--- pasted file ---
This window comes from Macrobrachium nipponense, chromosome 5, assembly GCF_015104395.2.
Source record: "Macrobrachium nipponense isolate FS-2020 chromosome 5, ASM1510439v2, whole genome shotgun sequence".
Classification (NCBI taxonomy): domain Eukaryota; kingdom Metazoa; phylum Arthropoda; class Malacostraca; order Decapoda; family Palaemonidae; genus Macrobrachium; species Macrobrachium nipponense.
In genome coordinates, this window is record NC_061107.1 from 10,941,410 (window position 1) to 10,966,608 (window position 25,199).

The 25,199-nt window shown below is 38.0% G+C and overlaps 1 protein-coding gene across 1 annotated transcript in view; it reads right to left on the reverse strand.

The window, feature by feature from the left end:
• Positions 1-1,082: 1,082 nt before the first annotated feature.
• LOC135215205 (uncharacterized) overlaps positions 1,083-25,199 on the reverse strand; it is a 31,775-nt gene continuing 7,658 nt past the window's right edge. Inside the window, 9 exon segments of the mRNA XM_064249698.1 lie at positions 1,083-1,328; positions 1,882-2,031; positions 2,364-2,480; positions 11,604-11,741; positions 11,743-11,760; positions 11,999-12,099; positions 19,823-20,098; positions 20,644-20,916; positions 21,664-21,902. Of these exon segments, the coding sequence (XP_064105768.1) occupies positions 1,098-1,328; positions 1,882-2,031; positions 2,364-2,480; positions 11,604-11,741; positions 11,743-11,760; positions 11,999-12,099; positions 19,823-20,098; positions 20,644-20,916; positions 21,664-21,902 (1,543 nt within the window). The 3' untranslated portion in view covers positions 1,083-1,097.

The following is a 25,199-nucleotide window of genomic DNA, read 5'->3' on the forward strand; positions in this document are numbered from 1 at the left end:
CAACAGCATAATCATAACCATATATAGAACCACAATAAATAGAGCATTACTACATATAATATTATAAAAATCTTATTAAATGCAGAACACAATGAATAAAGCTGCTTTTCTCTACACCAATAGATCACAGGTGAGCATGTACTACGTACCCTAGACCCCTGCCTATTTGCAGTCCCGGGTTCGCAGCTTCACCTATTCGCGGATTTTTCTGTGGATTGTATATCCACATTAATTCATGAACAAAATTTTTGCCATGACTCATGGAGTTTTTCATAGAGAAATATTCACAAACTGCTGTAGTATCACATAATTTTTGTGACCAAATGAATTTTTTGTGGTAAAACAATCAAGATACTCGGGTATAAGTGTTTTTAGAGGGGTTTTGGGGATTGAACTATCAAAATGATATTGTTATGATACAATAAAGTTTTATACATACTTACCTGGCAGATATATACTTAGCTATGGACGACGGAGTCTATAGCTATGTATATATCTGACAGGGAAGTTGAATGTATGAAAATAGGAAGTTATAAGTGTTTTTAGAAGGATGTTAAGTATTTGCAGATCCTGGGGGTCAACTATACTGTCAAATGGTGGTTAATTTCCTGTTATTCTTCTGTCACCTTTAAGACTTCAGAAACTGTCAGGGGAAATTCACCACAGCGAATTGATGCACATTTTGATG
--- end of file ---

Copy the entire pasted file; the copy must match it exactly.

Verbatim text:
This window comes from Macrobrachium nipponense, chromosome 5, assembly GCF_015104395.2.
Source record: "Macrobrachium nipponense isolate FS-2020 chromosome 5, ASM1510439v2, whole genome shotgun sequence".
Classification (NCBI taxonomy): domain Eukaryota; kingdom Metazoa; phylum Arthropoda; class Malacostraca; order Decapoda; family Palaemonidae; genus Macrobrachium; species Macrobrachium nipponense.
In genome coordinates, this window is record NC_061107.1 from 10,941,410 (window position 1) to 10,966,608 (window position 25,199).

The 25,199-nt window shown below is 38.0% G+C and overlaps 1 protein-coding gene across 1 annotated transcript in view; it reads right to left on the reverse strand.

The window, feature by feature from the left end:
• Positions 1-1,082: 1,082 nt before the first annotated feature.
• LOC135215205 (uncharacterized) overlaps positions 1,083-25,199 on the reverse strand; it is a 31,775-nt gene continuing 7,658 nt past the window's right edge. Inside the window, 9 exon segments of the mRNA XM_064249698.1 lie at positions 1,083-1,328; positions 1,882-2,031; positions 2,364-2,480; positions 11,604-11,741; positions 11,743-11,760; positions 11,999-12,099; positions 19,823-20,098; positions 20,644-20,916; positions 21,664-21,902. Of these exon segments, the coding sequence (XP_064105768.1) occupies positions 1,098-1,328; positions 1,882-2,031; positions 2,364-2,480; positions 11,604-11,741; positions 11,743-11,760; positions 11,999-12,099; positions 19,823-20,098; positions 20,644-20,916; positions 21,664-21,902 (1,543 nt within the window). The 3' untranslated portion in view covers positions 1,083-1,097.

The following is a 25,199-nucleotide window of genomic DNA, read 5'->3' on the forward strand; positions in this document are numbered from 1 at the left end:
CAACAGCATAATCATAACCATATATAGAACCACAATAAATAGAGCATTACTACATATAATATTATAAAAATCTTATTAAATGCAGAACACAATGAATAAAGCTGCTTTTCTCTACACCAATAGATCACAGGTGAGCATGTACTACGTACCCTAGACCCCTGCCTATTTGCAGTCCCGGGTTCGCAGCTTCACCTATTCGCGGATTTTTCTGTGGATTGTATATCCACATTAATTCATGAACAAAATTTTTGCCATGACTCATGGAGTTTTTCATAGAGAAATATTCACAAACTGCTGTAGTATCACATAATTTTTGTGACCAAATGAATTTTTTGTGGTAAAACAATCAAGATACTCGGGTATAAGTGTTTTTAGAGGGGTTTTGGGGATTGAACTATCAAAATGATATTGTTATGATACAATAAAGTTTTATACATACTTACCTGGCAGATATATACTTAGCTATGGACGACGGAGTCTATAGCTATGTATATATCTGACAGGGAAGTTGAATGTATGAAAATAGGAAGTTATAAGTGTTTTTAGAAGGATGTTAAGTATTTGCAGATCCTGGGGGTCAACTATACTGTCAAATGGTGGTTAATTTCCTGTTATTCTTCTGTCACCTTTAAGACTTCAGAAACTGTCAGGGGAAATTCACCACAGCGAATTGATGCACATTTTGATG